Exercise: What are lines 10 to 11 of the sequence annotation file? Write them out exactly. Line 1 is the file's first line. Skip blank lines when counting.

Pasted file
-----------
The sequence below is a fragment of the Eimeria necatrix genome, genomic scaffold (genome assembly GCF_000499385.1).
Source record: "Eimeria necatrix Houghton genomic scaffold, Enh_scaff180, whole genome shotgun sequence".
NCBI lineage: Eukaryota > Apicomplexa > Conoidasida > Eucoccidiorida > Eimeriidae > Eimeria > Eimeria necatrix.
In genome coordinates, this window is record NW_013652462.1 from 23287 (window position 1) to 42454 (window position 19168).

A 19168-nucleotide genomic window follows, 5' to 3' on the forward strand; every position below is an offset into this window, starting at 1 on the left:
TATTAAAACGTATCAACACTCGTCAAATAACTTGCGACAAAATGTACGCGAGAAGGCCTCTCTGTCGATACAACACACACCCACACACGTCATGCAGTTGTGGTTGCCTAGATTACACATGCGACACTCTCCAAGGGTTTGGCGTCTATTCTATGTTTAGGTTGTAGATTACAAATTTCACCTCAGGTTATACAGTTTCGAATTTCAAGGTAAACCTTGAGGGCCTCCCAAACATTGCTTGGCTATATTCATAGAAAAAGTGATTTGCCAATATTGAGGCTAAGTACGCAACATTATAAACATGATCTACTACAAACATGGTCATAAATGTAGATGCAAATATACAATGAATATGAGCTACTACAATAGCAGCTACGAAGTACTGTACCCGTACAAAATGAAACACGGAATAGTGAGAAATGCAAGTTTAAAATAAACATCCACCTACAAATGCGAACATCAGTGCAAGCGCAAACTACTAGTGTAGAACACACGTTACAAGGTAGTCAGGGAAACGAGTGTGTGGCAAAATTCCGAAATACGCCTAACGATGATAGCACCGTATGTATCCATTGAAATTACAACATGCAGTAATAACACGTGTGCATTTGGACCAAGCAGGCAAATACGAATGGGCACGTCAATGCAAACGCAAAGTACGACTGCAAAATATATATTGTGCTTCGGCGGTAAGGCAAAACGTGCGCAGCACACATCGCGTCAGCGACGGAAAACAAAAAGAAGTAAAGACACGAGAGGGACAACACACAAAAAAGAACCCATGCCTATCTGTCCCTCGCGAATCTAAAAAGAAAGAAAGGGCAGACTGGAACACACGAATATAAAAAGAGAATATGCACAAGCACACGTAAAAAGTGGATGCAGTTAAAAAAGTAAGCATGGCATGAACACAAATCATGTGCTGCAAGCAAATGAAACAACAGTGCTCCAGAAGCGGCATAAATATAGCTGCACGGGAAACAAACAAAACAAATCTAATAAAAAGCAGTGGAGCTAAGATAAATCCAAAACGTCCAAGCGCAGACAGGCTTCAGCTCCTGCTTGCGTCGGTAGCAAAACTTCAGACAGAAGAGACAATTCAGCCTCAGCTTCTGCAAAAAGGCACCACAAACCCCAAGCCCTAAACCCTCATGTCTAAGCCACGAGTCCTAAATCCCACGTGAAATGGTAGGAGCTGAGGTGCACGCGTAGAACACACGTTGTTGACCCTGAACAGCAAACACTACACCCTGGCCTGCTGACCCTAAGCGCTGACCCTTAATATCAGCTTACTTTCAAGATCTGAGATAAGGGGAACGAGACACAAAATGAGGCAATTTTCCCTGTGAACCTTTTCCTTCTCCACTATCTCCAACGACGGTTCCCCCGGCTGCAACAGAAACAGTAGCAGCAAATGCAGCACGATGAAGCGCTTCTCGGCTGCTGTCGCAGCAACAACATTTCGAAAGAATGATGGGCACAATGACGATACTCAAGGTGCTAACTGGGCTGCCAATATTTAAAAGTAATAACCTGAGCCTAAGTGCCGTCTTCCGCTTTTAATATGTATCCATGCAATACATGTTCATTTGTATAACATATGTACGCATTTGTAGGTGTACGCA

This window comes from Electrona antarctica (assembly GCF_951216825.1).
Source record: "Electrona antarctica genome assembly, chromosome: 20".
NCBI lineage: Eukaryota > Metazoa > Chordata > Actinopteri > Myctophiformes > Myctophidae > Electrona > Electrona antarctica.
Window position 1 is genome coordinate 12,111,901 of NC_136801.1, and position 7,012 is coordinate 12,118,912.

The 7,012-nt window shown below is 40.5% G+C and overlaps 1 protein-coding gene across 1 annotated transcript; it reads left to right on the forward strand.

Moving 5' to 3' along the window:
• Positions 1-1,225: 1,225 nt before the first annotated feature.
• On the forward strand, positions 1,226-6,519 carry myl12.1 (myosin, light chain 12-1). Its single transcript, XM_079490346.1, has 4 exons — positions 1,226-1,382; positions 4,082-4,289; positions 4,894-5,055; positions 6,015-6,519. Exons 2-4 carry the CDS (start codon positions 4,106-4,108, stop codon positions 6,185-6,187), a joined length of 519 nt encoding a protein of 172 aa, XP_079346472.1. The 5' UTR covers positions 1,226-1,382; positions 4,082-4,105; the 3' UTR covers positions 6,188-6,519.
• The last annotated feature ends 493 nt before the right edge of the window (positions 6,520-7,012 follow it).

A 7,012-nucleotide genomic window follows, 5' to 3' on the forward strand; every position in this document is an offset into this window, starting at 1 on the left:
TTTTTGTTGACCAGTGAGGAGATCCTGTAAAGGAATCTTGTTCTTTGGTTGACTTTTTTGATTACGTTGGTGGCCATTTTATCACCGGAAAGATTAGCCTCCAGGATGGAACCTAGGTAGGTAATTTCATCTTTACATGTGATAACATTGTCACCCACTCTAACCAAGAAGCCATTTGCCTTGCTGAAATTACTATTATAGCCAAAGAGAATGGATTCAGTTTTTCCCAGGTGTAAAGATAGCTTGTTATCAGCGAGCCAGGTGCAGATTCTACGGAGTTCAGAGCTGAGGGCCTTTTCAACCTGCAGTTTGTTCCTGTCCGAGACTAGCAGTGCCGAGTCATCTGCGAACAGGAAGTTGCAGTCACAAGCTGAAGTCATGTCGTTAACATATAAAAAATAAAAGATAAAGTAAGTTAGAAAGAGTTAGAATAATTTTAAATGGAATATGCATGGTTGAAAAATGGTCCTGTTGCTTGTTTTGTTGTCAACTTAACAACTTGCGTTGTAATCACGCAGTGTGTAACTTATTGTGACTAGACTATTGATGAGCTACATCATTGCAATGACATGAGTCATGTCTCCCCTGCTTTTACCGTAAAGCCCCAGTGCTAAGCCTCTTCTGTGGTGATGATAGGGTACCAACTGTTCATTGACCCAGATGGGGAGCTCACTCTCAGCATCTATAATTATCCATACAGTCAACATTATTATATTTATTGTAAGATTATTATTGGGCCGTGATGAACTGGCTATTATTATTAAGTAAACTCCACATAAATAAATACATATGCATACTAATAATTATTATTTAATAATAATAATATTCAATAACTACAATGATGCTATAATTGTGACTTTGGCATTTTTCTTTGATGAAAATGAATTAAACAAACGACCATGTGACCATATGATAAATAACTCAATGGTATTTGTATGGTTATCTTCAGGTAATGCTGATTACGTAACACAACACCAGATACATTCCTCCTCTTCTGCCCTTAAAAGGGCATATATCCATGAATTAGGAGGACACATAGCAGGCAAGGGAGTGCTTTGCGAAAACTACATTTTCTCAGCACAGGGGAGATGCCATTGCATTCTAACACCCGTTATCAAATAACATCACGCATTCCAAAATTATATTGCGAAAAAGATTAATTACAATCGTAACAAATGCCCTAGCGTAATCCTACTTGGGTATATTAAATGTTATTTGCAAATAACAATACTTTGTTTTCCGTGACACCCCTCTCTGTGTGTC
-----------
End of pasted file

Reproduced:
Window position 1 is genome coordinate 12,111,901 of NC_136801.1, and position 7,012 is coordinate 12,118,912.

The 7,012-nt window shown below is 40.5% G+C and overlaps 1 protein-coding gene across 1 annotated transcript; it reads left to right on the forward strand.